Tuesday, February 07, 2012

Kate's Kitchen: aphrodisiac foods for Valentine's Day

As it’s February – and coming up to Valentine’s Day – then my kitchen this month just has to focus on the food of love!

According to some historians, Valentine was a Roman physician who was also a gastronomist. This is perhaps one of the reasons why food plays a major part in celebrating Valentine’s Day. One of the most common gifts on Valentine’s Day is chocolate – which also happens to have a reputation as an aphrodisiac. This reputation started with the Aztecs, who made a drink fermented from cocoa beans; apparently the Aztec emperor Montezuma drank it before visiting his harem. It was also a drink favoured by Casanova.

But do aphrodisiac foods really exist? Scientists are sceptical about the role aphrodisiac foods play because of the lack of scientific evidence (most reports are anecdotal), plus the effects are difficult to measure. However, where chocolate’s concerned, it contains the chemicals phenylethylamine and serotonin – mood-lifting chemicals also found in the brain and released when we feel passion, causing a rise in blood pressure and heart rate. (OK, so I’m a known chocoholic and came come up with lots of excuses for eating it!)

I’m giving you three recipes this month, just in case you fancied making a complete Valentine’s dinner. All of them serve two (there will be left-over ice cream unless you’re as greedy as we are). And they all contain alleged aphrodisiacs :o)

For starters, I’m offering baked asparagus. (Apparently three courses of asparagus was served to bridegrooms in 19th-century France, because of its reputed powers.)
  • about 100g of trimmed and washed asparagus tips (thinnish ones are best for this)
  • about 50g parma ham
  • 50g dolcelatte (Brie and fontina also work well), thinly sliced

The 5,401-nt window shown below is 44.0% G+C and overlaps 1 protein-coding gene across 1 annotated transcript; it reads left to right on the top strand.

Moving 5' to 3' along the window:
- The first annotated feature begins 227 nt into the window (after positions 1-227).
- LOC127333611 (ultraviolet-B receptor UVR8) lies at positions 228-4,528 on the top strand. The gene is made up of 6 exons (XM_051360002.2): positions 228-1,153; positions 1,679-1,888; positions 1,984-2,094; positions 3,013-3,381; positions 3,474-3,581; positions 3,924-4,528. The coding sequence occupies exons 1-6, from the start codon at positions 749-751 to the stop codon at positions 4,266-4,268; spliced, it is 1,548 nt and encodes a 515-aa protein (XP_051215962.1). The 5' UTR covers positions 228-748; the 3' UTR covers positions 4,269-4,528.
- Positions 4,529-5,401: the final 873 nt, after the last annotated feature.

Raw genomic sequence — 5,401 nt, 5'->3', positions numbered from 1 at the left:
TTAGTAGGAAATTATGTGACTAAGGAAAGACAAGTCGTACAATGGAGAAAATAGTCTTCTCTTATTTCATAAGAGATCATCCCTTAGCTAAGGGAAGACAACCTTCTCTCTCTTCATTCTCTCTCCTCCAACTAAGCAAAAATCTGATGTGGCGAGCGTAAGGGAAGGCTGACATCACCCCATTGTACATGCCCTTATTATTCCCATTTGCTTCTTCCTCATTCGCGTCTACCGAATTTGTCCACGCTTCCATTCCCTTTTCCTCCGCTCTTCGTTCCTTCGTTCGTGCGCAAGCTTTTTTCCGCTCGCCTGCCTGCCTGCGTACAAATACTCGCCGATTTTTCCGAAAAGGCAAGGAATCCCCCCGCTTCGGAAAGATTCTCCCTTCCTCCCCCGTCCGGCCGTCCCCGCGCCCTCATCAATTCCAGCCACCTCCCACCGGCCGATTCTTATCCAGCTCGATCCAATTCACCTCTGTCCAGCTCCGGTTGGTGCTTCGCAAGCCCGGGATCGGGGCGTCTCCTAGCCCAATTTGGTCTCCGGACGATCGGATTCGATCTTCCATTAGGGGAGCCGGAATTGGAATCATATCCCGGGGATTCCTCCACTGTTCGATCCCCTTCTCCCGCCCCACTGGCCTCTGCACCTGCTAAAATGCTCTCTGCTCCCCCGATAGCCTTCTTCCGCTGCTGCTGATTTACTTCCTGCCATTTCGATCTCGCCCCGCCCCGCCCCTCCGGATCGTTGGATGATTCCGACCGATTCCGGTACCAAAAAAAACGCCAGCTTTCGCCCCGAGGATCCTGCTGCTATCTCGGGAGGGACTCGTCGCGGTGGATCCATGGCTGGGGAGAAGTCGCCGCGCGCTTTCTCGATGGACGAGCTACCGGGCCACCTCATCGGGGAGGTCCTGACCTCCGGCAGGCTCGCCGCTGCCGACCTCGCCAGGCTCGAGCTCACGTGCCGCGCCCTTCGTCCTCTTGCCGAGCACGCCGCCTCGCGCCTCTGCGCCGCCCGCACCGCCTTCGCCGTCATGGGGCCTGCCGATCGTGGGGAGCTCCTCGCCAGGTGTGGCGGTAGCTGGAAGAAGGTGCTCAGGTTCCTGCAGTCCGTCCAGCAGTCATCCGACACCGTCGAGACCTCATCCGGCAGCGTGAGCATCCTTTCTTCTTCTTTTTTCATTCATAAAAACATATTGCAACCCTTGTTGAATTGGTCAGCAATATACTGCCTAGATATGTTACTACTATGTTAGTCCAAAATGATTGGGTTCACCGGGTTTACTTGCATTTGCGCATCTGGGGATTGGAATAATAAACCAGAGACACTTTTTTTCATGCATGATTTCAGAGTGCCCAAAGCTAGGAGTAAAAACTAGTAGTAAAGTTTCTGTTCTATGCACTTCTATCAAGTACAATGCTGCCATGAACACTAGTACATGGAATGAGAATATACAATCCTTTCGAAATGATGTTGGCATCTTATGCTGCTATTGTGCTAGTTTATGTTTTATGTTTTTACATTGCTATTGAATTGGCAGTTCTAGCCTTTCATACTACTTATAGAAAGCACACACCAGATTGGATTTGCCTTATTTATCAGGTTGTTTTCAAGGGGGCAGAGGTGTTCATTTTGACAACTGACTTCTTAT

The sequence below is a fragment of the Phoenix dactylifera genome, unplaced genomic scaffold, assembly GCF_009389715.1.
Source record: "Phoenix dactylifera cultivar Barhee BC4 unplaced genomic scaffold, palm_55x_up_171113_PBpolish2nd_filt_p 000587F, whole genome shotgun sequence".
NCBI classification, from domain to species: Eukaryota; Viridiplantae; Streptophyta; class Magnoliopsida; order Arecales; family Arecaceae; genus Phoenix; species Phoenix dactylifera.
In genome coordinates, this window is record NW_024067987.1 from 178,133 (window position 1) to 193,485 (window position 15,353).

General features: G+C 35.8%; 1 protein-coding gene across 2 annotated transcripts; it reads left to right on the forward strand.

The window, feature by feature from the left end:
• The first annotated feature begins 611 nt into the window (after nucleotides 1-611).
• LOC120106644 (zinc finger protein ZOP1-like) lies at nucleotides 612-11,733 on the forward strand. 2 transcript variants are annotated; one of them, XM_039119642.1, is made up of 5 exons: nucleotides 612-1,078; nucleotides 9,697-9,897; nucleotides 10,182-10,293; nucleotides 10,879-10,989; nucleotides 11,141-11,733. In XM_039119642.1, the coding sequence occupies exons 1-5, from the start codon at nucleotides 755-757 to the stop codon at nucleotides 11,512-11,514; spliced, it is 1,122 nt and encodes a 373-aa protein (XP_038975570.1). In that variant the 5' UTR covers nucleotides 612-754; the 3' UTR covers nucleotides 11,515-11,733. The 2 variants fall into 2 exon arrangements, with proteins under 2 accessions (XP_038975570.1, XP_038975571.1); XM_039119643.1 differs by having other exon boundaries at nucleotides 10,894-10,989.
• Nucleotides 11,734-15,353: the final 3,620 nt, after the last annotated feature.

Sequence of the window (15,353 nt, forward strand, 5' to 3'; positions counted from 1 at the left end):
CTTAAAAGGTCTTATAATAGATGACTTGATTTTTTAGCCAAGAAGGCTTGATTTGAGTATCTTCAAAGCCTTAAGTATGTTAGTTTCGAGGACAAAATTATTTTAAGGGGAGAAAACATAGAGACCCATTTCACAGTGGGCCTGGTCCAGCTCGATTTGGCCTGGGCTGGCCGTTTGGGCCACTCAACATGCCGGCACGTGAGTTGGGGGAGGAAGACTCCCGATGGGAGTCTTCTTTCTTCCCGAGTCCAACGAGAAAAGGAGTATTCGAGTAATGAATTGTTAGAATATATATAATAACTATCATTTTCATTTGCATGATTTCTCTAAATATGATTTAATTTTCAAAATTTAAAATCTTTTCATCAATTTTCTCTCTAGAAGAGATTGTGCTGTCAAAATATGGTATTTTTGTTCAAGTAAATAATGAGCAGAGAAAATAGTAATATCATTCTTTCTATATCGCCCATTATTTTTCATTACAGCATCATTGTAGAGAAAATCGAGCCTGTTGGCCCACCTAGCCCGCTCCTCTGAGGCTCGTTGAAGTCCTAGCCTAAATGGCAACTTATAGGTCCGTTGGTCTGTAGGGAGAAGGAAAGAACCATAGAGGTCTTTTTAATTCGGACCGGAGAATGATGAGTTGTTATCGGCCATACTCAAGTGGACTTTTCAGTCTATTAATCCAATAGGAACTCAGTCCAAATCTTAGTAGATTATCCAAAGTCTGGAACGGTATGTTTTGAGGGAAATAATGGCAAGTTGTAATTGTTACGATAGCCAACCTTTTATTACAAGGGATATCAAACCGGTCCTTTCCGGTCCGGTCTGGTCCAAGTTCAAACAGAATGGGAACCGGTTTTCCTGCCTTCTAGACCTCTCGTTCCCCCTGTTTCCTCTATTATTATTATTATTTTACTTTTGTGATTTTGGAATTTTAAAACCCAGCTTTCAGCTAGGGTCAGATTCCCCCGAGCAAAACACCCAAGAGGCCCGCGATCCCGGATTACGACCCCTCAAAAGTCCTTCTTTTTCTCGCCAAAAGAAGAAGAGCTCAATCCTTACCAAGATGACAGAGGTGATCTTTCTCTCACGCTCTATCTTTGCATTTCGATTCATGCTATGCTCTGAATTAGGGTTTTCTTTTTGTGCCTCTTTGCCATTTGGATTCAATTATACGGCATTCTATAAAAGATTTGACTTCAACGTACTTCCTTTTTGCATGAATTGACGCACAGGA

Cut the ham into strips and wrap it round the asparagus (the asparagus needs to be in a single layer on the baking tray).
Place on a baking tray and top with the dolcelatte.
Roast for about 10 minutes - the asparagus should be tender.
Serve with rocket and pomodorino tomatoes drizzled with a little balsamic vinegar.

For main course: chicken provençal (the tomatoes in the sauce are the aphrodisiac ingredients).
• 2 boneless chicken breasts, cut into cubes
• 1/2 tbs olive oil
• 1/2 red onion, peeled and finely sliced
• 1 clove of garlic, peeled and crushed
• 1/2 tbs paprika
• 1/2 yellow pepper, deseeded and cut into strips
• 1/2 red pepper, deseeded
and cut into strips
• 1 small courgette, topped, tailed and cut into small dice
• Herbes de Provence
• 1 x 400g tin chopped tomatoes in juice

Heat the oil in a deep frying pan.Add the garlic, onion and chicken and saute until chicken is browned on all sides.
Add tomatoes, peppers, courgette and herbs.
Cover and simmer for about 30 minutes.
Serve with couscous or a jacket potato and green beans.

For pudding: strawberry yoghurt ice cream (strawberries are alleged aphrodisiacs here – and actually, fresh strawberries dipped in chocolate would be a really nice accompaniment to the ice cream).

  • 400g strawberries
  • 400g fat free Greek yoghurt
  • 2 tbs double cream
  • 50g caster sugar
  • 1 tbs lemon juice

Put the strawberries, caster sugar and lemon juice into a blender and puree until smooth.
Add yoghurt and double cream, and pulse until blended.
Pour into an ice cream maker and let the machine work for about 30 minutes.
Spoon into lidded containers and store in the freezer

In the UK, you can get a copy of The Ex Who Hired Her and Dr Cinderella’s Midnight Fling from the Mills and Boon website (out in shops next month), and next month they’ll be available on the eHarlequin website (out in shops in April). You can find out more about these books, and Kate, on her website (http://www.katehardy.com/) and her blog (http://katehardy.blogspot.com/)

1 comment:

  1. My husband is extremely fond of green vegetables, but they have zero romance potential as far as I am concerned!